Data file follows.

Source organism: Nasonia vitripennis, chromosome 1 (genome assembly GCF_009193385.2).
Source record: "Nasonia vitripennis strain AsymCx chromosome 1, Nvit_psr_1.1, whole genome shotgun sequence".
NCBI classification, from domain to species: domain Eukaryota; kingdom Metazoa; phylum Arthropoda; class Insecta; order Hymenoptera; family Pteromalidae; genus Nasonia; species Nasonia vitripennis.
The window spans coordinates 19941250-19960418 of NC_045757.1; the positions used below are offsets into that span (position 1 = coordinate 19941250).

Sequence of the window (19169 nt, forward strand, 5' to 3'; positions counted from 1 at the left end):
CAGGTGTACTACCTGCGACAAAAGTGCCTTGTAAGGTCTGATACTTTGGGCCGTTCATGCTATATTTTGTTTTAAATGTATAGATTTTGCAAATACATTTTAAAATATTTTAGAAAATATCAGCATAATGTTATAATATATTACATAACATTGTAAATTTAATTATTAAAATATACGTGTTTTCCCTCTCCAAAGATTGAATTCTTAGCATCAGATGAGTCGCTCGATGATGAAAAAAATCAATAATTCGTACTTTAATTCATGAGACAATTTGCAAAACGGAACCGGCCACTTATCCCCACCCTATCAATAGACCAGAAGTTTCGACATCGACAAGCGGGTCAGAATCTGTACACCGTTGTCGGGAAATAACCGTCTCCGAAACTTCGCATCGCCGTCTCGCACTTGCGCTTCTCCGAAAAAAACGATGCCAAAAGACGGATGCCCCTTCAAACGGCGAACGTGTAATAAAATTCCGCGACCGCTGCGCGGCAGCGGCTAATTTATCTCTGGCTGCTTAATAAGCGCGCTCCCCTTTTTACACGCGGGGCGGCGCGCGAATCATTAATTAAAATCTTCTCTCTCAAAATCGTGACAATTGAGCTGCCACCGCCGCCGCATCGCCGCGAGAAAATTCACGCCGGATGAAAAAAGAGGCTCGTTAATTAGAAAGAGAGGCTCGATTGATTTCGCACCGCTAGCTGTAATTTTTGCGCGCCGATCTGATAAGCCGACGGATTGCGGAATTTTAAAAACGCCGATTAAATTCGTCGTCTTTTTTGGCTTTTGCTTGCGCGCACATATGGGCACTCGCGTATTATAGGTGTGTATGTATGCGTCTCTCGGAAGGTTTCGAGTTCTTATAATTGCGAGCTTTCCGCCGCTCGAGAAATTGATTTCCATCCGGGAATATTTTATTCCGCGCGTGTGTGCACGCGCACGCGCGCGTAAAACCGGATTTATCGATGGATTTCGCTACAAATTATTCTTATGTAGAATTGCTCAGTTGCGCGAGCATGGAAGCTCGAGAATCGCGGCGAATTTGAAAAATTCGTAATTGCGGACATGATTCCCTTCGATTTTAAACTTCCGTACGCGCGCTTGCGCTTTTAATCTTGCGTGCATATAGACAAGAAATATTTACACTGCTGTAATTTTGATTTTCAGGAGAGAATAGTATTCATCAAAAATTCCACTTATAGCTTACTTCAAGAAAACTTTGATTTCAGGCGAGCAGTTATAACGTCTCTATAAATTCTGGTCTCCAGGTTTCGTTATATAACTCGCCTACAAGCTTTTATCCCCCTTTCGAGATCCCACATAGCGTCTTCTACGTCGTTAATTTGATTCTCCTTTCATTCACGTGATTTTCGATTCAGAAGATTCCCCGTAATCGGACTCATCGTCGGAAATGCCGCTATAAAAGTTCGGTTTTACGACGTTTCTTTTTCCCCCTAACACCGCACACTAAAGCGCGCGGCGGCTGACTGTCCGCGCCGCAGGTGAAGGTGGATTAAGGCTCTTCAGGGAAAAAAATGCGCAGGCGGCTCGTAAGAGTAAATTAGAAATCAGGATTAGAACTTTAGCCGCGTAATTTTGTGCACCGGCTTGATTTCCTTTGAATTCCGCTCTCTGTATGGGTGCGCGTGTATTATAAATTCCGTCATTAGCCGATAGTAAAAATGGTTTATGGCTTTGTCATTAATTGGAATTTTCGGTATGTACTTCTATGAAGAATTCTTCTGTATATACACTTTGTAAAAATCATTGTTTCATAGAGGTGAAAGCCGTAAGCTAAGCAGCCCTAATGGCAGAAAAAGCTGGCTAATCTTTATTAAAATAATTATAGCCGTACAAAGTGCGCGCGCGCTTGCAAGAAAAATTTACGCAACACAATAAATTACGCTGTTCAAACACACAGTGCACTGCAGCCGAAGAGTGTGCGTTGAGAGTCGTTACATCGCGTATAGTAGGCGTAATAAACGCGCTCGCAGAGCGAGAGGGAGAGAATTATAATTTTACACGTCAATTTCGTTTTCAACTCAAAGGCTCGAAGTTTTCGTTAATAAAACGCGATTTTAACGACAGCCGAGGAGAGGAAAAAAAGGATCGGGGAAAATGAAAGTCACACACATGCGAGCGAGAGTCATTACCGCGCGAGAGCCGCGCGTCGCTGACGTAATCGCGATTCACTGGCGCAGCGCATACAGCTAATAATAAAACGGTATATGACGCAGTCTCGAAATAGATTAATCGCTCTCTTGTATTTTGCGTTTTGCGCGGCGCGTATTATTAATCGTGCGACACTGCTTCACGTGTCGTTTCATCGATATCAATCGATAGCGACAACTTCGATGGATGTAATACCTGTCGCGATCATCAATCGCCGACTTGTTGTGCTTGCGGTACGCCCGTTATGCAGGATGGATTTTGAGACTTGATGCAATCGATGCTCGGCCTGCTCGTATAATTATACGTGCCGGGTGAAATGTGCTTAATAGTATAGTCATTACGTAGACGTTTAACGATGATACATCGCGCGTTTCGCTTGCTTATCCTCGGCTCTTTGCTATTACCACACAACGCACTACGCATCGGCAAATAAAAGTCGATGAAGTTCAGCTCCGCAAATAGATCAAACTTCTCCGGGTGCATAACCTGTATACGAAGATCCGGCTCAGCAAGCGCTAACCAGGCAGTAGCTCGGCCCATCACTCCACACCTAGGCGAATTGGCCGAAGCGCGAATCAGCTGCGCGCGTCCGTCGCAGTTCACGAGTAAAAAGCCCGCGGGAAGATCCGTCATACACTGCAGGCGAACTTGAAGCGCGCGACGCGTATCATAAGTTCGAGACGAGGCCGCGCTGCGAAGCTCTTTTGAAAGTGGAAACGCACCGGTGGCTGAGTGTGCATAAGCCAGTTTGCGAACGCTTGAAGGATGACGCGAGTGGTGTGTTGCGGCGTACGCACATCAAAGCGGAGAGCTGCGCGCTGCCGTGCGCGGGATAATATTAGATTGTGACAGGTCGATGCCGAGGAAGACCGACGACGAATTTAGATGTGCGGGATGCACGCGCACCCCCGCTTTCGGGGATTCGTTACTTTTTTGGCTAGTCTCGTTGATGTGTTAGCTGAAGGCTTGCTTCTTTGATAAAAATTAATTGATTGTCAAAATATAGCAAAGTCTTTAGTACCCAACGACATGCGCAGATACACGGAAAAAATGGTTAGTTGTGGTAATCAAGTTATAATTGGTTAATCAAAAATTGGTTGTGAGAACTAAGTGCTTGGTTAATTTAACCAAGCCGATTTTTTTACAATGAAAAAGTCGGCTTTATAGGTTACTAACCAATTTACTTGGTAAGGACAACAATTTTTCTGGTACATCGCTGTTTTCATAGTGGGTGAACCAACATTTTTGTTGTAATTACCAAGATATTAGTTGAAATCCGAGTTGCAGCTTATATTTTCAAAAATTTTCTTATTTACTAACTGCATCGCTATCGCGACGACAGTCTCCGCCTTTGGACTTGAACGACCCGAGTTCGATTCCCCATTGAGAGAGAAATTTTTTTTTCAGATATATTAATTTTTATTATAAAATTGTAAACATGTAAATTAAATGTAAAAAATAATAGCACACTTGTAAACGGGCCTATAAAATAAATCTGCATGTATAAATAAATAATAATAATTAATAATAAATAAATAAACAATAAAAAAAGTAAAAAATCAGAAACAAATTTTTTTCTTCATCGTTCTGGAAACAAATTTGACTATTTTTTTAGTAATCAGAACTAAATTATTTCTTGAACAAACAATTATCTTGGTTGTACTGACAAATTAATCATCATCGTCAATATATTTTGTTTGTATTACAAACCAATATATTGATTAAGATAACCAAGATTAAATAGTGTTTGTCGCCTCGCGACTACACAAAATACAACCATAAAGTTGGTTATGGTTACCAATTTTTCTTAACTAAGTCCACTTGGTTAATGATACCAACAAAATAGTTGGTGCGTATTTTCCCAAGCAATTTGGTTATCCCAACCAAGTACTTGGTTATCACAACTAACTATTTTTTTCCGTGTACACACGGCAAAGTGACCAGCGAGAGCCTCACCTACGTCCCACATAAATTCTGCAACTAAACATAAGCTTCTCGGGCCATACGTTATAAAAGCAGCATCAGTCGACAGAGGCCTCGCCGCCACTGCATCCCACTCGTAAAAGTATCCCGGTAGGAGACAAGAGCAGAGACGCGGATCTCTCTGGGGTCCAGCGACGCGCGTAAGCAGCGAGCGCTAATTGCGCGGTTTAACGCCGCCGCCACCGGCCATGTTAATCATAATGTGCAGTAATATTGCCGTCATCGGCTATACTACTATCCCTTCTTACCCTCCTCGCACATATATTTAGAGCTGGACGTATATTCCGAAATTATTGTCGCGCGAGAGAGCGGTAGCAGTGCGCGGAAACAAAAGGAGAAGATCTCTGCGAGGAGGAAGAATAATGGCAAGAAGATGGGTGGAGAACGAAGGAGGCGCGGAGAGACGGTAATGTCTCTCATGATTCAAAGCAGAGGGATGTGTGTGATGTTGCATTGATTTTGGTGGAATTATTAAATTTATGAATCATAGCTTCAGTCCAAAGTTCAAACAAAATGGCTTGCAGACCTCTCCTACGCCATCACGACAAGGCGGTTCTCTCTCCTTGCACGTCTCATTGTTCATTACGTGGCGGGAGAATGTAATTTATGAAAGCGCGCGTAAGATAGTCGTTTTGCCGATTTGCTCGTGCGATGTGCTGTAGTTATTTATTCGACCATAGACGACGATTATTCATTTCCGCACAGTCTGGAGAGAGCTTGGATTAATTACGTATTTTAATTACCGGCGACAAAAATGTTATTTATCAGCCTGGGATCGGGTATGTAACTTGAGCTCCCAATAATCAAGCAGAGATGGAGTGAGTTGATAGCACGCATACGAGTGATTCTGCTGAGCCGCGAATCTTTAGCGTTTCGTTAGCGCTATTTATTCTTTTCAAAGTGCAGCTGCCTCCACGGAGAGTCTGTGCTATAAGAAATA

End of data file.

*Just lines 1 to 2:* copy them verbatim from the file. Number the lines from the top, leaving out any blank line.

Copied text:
Source organism: Nasonia vitripennis, chromosome 1 (genome assembly GCF_009193385.2).
Source record: "Nasonia vitripennis strain AsymCx chromosome 1, Nvit_psr_1.1, whole genome shotgun sequence".